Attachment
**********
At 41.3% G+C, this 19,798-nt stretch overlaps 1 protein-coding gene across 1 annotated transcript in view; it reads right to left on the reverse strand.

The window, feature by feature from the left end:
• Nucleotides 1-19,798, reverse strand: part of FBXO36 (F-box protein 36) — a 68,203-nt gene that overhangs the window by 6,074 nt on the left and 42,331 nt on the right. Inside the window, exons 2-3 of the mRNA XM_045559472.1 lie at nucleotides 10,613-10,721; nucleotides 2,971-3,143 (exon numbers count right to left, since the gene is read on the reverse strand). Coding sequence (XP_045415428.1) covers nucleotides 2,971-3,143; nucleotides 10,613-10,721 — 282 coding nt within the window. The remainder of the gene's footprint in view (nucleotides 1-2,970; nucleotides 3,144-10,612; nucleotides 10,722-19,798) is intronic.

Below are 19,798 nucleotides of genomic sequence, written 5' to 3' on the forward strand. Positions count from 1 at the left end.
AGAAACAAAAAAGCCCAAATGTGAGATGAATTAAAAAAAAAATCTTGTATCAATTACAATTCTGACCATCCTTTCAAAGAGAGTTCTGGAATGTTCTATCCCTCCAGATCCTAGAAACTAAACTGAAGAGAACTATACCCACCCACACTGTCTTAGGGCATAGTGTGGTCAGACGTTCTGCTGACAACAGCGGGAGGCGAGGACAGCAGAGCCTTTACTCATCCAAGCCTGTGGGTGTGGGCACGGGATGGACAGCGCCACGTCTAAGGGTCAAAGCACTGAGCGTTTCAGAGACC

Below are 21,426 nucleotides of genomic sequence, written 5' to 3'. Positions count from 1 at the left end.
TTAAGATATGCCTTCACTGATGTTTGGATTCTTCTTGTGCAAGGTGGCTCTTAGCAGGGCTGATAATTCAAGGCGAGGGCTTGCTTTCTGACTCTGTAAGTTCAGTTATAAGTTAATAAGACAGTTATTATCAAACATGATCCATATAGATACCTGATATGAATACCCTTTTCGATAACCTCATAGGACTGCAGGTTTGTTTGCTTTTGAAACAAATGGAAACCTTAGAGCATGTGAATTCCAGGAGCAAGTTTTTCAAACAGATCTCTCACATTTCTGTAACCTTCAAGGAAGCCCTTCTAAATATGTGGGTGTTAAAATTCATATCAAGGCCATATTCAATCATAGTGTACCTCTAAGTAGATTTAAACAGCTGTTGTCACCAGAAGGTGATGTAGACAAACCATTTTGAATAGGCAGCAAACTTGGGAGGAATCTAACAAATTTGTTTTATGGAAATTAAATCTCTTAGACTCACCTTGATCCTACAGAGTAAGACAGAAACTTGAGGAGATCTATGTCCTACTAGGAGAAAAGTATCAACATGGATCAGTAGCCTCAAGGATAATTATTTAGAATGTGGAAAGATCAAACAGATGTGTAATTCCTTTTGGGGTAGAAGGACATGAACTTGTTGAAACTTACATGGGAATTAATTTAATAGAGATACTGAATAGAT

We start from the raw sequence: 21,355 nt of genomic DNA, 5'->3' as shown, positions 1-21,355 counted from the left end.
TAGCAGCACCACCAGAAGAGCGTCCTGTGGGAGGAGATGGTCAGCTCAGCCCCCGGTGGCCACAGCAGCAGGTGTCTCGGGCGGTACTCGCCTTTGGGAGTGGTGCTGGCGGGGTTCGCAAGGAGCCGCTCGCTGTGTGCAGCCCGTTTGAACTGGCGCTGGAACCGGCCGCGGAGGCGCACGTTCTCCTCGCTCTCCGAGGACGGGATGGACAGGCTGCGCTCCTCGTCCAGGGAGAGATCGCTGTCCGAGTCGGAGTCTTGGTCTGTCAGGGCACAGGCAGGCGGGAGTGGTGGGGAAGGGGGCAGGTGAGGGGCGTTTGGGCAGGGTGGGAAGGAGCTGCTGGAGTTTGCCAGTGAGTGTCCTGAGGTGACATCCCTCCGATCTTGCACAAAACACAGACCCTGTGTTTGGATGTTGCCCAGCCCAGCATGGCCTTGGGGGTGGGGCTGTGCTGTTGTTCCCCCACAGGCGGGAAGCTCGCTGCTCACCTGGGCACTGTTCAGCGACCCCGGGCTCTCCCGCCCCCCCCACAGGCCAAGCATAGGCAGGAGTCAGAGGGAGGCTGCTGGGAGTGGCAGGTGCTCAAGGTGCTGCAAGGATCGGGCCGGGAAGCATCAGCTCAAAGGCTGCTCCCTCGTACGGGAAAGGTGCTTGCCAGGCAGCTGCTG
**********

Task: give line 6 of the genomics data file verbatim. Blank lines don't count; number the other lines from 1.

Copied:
Below are 21,426 nucleotides of genomic sequence, written 5' to 3'. Positions count from 1 at the left end.